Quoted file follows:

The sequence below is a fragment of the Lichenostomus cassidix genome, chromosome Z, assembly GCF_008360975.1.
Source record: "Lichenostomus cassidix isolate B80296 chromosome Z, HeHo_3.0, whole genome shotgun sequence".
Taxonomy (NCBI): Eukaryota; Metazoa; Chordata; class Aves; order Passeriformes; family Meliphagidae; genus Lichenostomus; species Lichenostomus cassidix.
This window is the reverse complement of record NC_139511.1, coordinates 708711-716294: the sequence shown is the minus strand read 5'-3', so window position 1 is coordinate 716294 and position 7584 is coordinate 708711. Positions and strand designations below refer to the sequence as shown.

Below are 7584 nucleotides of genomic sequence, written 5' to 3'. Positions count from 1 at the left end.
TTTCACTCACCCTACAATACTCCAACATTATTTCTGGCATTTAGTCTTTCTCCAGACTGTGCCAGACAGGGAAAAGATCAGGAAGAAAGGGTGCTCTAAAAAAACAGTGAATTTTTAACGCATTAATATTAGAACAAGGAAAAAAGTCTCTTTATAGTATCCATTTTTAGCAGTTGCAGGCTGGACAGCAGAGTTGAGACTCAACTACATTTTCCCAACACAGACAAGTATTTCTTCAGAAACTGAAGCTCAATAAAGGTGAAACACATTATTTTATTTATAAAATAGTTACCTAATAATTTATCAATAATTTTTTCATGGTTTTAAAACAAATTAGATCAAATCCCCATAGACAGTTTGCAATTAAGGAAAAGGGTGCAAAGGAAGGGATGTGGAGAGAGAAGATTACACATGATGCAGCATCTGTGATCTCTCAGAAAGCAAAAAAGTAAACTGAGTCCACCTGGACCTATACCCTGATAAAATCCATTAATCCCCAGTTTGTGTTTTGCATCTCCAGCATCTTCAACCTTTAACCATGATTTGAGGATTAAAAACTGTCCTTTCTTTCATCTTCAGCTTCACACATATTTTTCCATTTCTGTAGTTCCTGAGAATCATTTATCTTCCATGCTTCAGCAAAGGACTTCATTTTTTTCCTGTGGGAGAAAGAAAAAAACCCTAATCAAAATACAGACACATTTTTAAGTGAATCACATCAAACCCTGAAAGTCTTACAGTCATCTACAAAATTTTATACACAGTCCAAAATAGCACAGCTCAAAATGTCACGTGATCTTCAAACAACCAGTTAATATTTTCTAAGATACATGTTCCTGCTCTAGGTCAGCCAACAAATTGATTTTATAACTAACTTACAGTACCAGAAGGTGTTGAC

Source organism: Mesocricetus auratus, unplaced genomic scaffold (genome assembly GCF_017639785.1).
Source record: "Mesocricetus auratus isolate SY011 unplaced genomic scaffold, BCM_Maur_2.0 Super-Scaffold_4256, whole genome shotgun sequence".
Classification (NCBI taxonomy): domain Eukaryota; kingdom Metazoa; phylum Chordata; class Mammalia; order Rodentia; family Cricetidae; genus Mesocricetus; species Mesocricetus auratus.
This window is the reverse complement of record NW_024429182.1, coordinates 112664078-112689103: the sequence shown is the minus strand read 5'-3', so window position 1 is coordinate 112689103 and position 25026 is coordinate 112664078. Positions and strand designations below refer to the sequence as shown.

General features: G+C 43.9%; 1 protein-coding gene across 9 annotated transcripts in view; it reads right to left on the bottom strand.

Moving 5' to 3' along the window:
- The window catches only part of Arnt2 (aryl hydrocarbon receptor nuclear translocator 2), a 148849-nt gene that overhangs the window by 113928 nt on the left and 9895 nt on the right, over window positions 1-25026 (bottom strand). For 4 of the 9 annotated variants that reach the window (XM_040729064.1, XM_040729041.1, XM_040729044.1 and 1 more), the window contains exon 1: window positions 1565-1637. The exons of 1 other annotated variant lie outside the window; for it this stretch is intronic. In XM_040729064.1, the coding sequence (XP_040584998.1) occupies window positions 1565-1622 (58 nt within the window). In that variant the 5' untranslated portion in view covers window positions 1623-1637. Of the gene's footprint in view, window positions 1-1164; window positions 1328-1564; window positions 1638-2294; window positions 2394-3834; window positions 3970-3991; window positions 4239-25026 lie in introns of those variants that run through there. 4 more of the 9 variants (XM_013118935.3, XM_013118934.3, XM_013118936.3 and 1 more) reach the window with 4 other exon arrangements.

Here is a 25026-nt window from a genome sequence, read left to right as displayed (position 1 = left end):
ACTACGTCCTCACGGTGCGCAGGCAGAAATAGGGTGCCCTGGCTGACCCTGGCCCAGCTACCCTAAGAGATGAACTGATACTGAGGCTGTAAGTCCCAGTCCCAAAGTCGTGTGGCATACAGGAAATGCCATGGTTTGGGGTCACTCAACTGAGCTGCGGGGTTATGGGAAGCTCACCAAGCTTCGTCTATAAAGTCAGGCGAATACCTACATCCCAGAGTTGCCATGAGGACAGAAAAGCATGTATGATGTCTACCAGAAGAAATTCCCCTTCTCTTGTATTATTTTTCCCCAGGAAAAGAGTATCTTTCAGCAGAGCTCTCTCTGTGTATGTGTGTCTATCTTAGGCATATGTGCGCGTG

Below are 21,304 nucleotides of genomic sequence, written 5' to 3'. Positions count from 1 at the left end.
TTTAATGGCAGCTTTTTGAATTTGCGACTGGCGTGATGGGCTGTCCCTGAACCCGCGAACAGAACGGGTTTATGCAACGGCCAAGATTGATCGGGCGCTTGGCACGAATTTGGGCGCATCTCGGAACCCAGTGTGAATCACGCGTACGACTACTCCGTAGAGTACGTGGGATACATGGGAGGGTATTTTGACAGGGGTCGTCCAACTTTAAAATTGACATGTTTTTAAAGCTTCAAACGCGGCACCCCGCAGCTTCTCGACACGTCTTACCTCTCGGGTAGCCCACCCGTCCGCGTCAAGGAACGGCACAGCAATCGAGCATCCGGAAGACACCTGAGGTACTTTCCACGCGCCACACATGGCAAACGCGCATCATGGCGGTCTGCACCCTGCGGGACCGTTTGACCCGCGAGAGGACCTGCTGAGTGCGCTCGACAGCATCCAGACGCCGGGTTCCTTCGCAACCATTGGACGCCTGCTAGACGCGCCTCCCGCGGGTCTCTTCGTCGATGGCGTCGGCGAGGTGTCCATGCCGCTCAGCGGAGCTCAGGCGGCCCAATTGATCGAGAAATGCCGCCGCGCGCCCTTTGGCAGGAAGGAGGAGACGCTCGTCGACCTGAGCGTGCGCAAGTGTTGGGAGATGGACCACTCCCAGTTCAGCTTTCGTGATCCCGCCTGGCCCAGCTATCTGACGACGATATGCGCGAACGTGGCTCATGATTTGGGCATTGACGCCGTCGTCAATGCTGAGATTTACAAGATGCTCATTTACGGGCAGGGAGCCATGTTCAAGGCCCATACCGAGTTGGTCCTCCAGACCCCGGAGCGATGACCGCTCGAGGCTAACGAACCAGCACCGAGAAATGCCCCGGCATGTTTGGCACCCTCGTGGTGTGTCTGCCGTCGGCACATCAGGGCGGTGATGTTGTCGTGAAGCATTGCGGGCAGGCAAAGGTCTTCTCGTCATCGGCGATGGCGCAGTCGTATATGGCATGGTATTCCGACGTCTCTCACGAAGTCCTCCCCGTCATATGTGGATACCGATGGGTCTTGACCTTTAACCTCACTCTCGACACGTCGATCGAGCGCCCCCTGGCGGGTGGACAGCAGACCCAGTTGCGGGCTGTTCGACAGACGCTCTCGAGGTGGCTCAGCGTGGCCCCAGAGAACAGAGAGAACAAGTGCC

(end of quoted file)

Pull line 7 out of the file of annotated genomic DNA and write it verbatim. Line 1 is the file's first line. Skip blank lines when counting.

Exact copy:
Source organism: Mesocricetus auratus, unplaced genomic scaffold (genome assembly GCF_017639785.1).